Charles Hawes

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Charles Boardman Hawes (January 24, 1889 – July 16, 1923) was an American writer of fiction and nonfiction sea stories, best known for three historical novels. He died suddenly at age 34, after only two of his five books had been published.[1] He was the first U.S.-born winner of the annual Newbery Medal, recognizing his third novel The Dark Frigate (1923) as the year's best American children's book. Reviewing the Hawes Memorial Prize Contest in 1925, The New York Times observed that "his adventure stories of the sea caused him to be compared with Stevenson, Dana and Melville".[2]

Life[edit]

Hawes was the elder son of Charles Taylor Hawes and Martha Tibbetts Boardman. Born in Clifton Springs, New York, he was raised in Bangor, Maine, and graduated from Bowdoin College in 1911 where he was "editor of The Quill and a devoted student of the classics".[3] He was a graduate student at Harvard for one year, on the staff of The Youth's Companion to 1920, and associate editor of The Open Road to his death in 1923.[3] On June 1, 1916, Hawes married Dorothea Cable of Northampton, Massachusetts, the youngest daughter of the novelist George Washington Cable and Louise Stewart Bartlett. At that time he lived in Cambridge and worked for The Youth's Companion.[3][4][5]

Hawes' first book was an adventure novel published by Atlantic Monthly Press and Little, Brown and Company in 1920: The Mutineers: a tale of old days at sea and of adventures in the Far East as Benjamin Lathrop set it down some sixty years ago. His second book, The Great Quest: a romance of 1826 [...] was first runner-up for the inaugural Newbery Medal in 1922, the first American award for children's books.[6][a]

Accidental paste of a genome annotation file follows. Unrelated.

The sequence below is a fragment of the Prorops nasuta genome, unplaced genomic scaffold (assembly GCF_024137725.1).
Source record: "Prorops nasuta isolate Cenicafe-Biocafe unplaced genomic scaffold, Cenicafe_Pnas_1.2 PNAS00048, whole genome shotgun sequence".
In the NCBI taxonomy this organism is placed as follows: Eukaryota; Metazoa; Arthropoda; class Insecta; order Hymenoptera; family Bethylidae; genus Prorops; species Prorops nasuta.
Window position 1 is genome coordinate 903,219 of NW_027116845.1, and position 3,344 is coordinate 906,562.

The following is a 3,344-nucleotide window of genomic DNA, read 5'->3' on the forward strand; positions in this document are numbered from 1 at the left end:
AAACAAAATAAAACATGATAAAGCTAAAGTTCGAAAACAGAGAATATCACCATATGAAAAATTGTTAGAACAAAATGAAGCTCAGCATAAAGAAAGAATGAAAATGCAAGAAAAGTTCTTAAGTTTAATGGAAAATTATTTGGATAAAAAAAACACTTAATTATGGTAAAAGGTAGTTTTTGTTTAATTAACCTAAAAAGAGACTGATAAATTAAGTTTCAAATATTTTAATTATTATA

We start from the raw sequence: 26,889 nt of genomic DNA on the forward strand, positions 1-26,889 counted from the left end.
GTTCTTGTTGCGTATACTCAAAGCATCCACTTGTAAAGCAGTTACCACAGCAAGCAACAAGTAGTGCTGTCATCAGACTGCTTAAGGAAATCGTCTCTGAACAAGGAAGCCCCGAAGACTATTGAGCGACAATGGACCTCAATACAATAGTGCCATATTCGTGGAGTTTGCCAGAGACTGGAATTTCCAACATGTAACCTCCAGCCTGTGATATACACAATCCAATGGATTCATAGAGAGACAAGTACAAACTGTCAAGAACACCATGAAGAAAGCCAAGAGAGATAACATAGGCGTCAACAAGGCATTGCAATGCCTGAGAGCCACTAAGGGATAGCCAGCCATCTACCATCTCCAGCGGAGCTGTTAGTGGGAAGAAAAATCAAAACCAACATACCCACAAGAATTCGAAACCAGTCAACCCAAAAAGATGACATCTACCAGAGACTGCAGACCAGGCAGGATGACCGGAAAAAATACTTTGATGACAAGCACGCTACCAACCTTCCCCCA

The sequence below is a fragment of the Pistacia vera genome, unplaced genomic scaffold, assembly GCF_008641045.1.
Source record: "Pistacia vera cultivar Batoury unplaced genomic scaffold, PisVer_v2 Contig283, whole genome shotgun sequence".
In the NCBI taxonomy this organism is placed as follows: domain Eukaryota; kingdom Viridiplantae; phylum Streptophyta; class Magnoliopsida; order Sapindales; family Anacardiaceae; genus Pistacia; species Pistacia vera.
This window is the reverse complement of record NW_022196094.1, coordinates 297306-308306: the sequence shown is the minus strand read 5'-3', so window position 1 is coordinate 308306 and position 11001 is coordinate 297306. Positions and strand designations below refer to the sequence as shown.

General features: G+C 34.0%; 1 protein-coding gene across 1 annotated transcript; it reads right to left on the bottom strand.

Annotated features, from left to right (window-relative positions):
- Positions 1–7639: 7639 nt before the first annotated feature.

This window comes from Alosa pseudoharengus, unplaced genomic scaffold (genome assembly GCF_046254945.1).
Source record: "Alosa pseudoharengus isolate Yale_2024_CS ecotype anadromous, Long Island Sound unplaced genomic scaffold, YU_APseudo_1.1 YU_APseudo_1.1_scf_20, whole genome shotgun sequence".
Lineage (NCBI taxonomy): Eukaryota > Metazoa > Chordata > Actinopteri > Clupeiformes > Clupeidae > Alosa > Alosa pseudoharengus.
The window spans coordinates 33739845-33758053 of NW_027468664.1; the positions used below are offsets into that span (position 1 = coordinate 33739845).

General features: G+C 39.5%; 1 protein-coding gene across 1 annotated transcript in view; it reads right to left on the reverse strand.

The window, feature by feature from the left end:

Hawes died suddenly of pneumonic meningitis in Springfield, Massachusetts, on July 16, 1923, two days before the publication of Gloucester, by Land and Sea, a 226-page mainly historical book about his chosen home city of Gloucester, Massachusetts.[1][7] He was survived by his wife and two sons.[1]

He had recently delivered the completed manuscript of The Dark Frigate: wherein is told the story of Philip Marsham [...], a 17th-century adventure set in England and Barbados as well as at sea. It was published by Atlantic in October and was a Boston Globe fiction best-seller that fall.[2][8][9] The children's librarians voted him "author of the most distinguished contribution to American literature for children", winner of the third annual Newbery Medal and the first for a writer born in the U.S.[6][b]

Hawes dedicated The Dark Frigate to his father-in-law G. W. Cable and his widow received the Newbery Medal at the American Library Association conference next summer.[3] The Atlanta Constitution remarked, "Mr. Hawes' great gift was the ability to write sea stories ... His literary skill in capturing the style and atmosphere of the eighteenth century gained him many adult admirers ... The loss of Mr. Hawes is irreparable. But it is to be hoped that this posthumous recognition may stimulate others to perpetuate the standard he has created."[3] In 1962 The Dark Frigate was named to the Lewis Carroll Shelf Award list.[c]